Rural White Privilege
(First, let’s get this out of the way: Instead of asking whether white privilege exists at all, I’m asking whether it exists uniformly, and what the consequences of that might be.)
White privilege, or the notion that white people don’t realize how good they have it in our society, is a hot-button topic in today’s Democratic politics. Specifically, the two Democratic frontrunners for President in 2020 are old, white men, and the party is trying to square that fact with its identity politics. It’s quite a show.
And that show will come to middle America, especially in an election that promises to focus on several states in the Midwest, and most especially as the Democratic convention comes to Milwaukee. As true-blue as Milwaukee is, it remains to be seen how the notion of white privilege will be received in Sheboygan. Or Spooner.
Like a fart in church, probably, at least if 2016 is any indication. But why? Why are rural Midwesterners, for example, seemingly so ignorant about race?
The obvious answer is that they don’t see the problems of race because their world is so white. Best I can tell, the thinking goes that many rural Americans, especially in white areas of the country like the Upper Midwest, just don’t realize how privileged they are. That’s important: they’re supposedly privileged, but they don’t realize it—it’s a problem of recognition, maybe from lack of opportunity, or perhaps willful ignorance.
But that seems to put the cart before the horse. In general, privilege itself seems to require both the privileged and the unprivileged—they define each other. And this raises a question: If everyone is privileged, is there any privilege at all?
In terms of race, is white privilege even possible if everyone is white?
Of course, it’s not true that “everyone,” or even close to “everyone,” is white, at least nationally speaking. Even in a Scandi-land like Minnesota, people of color have increased their share of the population about ten-fold in a couple of generations, from a few percent to about 20%. We do, indeed, live in a diversifying world.
But that diversification isn’t uniform. In Minnesota, anyway, ethnic diversity centers in urban areas, or at least in micropolitan areas. Less so Up North, in the whole counties without stoplights. Many of them remain as white as…snow.
So that’s what some northern Minnesotans see. In their own lives, in their own interactions, in real time, they see a nearly homogeneous society, at least regarding race, at least by the numbers. And when all you see is white, it sounds odd to hear that you have privileged status because you’re white. Privileged compared to…whom?
It’s a slippery question. See, northern Minnesota isn’t like, say, a lot of white neighborhoods or whole suburbs, which can be pockets of more affluent white people in more diverse areas. No, whiteness Up North is not a consequence of building invisible race walls with housing prices, or of “white flight,” or of “putting the blinders on” about the communities of color across the street or highway. Instead, Greater Minnesota has always been white (at least since circa the Homestead Act, of course). And that means that its homogeneity isn’t manufactured in the same way as other white communities’. It’s just…white…and for hundreds and hundreds of miles.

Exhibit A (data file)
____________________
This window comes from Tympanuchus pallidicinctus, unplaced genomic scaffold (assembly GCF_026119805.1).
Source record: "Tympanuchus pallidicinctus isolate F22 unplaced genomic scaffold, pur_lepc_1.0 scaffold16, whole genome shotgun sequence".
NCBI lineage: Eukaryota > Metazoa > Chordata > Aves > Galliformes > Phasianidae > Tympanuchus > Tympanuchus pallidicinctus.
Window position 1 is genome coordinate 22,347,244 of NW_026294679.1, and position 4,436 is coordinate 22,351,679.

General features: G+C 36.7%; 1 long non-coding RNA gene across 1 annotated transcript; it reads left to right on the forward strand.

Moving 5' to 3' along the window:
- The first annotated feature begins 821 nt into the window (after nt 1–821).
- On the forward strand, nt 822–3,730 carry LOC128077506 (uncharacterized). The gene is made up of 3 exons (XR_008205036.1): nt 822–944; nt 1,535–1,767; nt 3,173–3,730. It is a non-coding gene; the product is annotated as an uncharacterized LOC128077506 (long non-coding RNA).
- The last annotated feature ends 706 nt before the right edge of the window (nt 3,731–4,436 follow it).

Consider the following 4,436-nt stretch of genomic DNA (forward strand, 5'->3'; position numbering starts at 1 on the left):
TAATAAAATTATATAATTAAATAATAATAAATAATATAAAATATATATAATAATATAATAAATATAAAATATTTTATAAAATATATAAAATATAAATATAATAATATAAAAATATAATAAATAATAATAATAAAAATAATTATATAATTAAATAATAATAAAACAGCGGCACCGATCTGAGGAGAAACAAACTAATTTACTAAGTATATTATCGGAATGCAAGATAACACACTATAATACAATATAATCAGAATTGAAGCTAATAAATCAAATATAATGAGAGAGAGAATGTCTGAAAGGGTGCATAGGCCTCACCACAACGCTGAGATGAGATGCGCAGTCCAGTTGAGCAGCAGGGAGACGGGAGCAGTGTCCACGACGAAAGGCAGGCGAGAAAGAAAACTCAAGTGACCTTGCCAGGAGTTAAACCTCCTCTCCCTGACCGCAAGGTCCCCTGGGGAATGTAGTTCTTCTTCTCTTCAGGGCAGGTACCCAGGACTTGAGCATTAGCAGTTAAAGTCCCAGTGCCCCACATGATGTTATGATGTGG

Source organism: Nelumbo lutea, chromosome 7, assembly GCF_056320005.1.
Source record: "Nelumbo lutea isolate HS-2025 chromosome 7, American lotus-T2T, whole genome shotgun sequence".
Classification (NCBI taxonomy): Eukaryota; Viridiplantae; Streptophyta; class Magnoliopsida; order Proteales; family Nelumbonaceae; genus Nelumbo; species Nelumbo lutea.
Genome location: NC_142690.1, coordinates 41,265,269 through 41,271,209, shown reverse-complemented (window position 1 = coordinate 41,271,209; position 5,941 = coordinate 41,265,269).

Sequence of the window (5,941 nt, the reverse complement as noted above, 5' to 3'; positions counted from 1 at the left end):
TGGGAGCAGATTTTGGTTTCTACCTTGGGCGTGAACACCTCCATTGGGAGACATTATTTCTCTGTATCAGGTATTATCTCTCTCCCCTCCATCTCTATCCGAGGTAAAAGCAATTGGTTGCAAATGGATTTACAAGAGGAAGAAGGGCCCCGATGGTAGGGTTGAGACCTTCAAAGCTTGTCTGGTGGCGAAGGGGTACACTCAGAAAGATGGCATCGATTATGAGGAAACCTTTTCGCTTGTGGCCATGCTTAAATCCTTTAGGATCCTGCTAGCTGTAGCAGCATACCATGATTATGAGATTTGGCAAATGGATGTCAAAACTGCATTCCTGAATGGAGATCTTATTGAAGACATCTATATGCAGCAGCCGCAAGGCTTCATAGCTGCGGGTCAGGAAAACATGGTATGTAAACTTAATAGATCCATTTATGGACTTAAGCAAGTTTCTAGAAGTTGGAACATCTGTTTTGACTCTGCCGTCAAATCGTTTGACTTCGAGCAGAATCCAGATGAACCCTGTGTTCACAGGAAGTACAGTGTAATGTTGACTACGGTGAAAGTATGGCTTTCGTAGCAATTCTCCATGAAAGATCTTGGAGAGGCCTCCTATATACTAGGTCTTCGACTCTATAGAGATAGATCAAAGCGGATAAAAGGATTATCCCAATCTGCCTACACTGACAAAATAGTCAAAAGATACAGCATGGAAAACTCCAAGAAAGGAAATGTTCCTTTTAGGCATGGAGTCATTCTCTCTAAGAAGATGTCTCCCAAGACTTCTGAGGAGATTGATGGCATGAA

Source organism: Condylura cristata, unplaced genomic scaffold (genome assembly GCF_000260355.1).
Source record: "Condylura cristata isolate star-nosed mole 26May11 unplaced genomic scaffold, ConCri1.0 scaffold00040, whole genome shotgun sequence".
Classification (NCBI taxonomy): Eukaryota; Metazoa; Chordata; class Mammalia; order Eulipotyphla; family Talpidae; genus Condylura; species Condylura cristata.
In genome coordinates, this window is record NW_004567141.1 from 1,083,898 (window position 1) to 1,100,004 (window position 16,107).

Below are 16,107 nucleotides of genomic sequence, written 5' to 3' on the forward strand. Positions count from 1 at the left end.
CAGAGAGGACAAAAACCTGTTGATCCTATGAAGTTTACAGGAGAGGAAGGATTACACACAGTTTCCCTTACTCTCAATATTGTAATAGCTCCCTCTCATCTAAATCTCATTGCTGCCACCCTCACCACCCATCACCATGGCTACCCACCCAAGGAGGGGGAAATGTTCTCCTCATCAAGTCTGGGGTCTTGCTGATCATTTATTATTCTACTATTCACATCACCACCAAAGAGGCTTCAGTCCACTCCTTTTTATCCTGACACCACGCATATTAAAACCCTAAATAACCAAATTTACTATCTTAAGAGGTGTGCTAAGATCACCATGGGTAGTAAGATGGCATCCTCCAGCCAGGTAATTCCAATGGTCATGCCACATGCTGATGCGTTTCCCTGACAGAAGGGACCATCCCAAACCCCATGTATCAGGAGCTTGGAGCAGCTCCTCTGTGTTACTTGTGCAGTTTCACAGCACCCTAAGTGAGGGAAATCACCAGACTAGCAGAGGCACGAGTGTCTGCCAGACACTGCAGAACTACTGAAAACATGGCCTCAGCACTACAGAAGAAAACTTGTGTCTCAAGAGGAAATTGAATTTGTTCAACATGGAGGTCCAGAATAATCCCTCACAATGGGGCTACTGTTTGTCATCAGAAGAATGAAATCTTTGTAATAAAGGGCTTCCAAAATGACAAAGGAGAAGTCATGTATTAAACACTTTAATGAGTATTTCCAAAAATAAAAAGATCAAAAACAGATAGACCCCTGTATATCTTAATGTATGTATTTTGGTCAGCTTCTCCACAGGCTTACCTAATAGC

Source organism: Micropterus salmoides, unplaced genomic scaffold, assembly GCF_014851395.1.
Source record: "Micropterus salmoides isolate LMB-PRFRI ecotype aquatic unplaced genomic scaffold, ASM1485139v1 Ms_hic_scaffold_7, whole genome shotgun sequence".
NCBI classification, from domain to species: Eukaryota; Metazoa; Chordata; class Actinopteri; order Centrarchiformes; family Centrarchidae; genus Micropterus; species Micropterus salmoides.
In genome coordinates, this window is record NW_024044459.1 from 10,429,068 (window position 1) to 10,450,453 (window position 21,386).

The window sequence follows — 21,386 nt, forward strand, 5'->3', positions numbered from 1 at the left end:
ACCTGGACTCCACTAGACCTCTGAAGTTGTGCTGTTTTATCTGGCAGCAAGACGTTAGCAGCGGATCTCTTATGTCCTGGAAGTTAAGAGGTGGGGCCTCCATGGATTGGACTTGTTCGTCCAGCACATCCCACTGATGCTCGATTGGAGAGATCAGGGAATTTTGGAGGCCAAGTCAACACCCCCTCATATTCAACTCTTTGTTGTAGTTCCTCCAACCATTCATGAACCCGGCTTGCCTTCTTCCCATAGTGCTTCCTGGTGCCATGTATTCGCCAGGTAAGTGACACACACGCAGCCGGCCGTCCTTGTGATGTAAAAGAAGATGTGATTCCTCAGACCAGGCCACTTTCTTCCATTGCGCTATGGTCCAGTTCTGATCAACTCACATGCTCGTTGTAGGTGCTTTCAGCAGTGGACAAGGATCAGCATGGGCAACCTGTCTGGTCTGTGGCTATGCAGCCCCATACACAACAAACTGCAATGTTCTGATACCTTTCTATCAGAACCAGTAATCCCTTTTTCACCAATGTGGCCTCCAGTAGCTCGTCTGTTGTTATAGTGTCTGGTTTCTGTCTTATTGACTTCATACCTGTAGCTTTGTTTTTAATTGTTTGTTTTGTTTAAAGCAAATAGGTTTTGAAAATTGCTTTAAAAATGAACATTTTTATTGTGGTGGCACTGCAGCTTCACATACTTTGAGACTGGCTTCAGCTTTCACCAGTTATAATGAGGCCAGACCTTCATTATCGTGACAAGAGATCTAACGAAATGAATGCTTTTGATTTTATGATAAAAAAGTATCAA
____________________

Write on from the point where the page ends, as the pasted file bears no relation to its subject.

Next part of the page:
And not just in the winter.
It’s interesting to ask what white privilege actually means, then, in real, observable terms. It’s not immediately obvious. In a (nearly) uniformly white region of the country, does privilege manifest as…college admission? Not really: almost all the students—heck, almost all the applicants—were white, so that seems like a level playing field. Getting a job, or a loan, or good grades in high school? Being accepted in your neighborhood, or feeling safe in public? Same thing: the entire pool—of applicants, of students, of citizens, of whatever—were all white.
The same goes for other, more deeply psychological features of white privilege, like feeling that being white is normal, or perhaps the standard. In some places, being white is normal. It can be tough, then, to recognize the features of white privilege, or even its existence, when literally zero of your coworkers, or fellow students, or community members are of a different race than you are.
And believe it or not, using the word “zero” here is barely an exaggeration. Why do you think there were so many Polish and Norwegian jokes where I grew up? Because that’s the extent of the ethnic diversity—we couldn’t make fun of anyone else, at least in person. Similarly, religious diversity for us was whether you were Lutheran or Catholic, not whether you were Christian or…something else. I didn’t meet a Jew or a Muslim—or an atheist—until I went to college. The uniformity is real, for better or worse.
Further, among such uniformity, would doubting the existence of white privilege actually be unreasonable, in the empirical sense? If you lived not just in a community, but in an entire region, of perceived cultural homogeneity—where the second largest ethnic group were concentrated in reservations, for example—might you think the same thing, too? Even if this is “wrong” as opposed to “right,” is it “wrong” as in “inaccurate?”
Tough to say.
And that’s only part of the question. It’s one thing to ponder whether people from homogeneous areas are at all justified for assuming their majority status, or for thinking that status is normal, or even inevitable. It’s another to ponder whether those same people, even if they were to understand their privilege, should be expected to prioritize it politically.